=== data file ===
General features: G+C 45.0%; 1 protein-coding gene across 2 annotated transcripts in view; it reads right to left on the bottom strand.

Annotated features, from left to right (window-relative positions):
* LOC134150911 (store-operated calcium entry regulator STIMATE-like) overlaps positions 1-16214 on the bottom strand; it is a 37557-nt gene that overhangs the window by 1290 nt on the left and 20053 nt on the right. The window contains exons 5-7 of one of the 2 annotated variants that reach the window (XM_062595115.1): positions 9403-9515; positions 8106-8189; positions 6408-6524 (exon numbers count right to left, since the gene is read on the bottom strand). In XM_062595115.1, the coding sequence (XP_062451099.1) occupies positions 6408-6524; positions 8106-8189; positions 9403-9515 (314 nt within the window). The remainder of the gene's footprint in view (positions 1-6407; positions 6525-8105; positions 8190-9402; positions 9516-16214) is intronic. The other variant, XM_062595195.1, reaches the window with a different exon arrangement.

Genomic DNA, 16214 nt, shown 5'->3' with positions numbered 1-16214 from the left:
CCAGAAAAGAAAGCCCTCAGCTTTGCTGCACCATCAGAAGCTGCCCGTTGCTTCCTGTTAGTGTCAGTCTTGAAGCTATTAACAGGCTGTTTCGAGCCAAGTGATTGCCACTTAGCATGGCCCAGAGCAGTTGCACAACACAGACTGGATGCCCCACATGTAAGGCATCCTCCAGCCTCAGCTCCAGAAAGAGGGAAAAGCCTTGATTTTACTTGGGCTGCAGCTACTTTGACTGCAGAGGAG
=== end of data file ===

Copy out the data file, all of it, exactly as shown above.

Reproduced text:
General features: G+C 45.0%; 1 protein-coding gene across 2 annotated transcripts in view; it reads right to left on the bottom strand.

Annotated features, from left to right (window-relative positions):
* LOC134150911 (store-operated calcium entry regulator STIMATE-like) overlaps positions 1-16214 on the bottom strand; it is a 37557-nt gene that overhangs the window by 1290 nt on the left and 20053 nt on the right. The window contains exons 5-7 of one of the 2 annotated variants that reach the window (XM_062595115.1): positions 9403-9515; positions 8106-8189; positions 6408-6524 (exon numbers count right to left, since the gene is read on the bottom strand). In XM_062595115.1, the coding sequence (XP_062451099.1) occupies positions 6408-6524; positions 8106-8189; positions 9403-9515 (314 nt within the window). The remainder of the gene's footprint in view (positions 1-6407; positions 6525-8105; positions 8190-9402; positions 9516-16214) is intronic. The other variant, XM_062595195.1, reaches the window with a different exon arrangement.

Genomic DNA, 16214 nt, shown 5'->3' with positions numbered 1-16214 from the left:
CCAGAAAAGAAAGCCCTCAGCTTTGCTGCACCATCAGAAGCTGCCCGTTGCTTCCTGTTAGTGTCAGTCTTGAAGCTATTAACAGGCTGTTTCGAGCCAAGTGATTGCCACTTAGCATGGCCCAGAGCAGTTGCACAACACAGACTGGATGCCCCACATGTAAGGCATCCTCCAGCCTCAGCTCCAGAAAGAGGGAAAAGCCTTGATTTTACTTGGGCTGCAGCTACTTTGACTGCAGAGGAG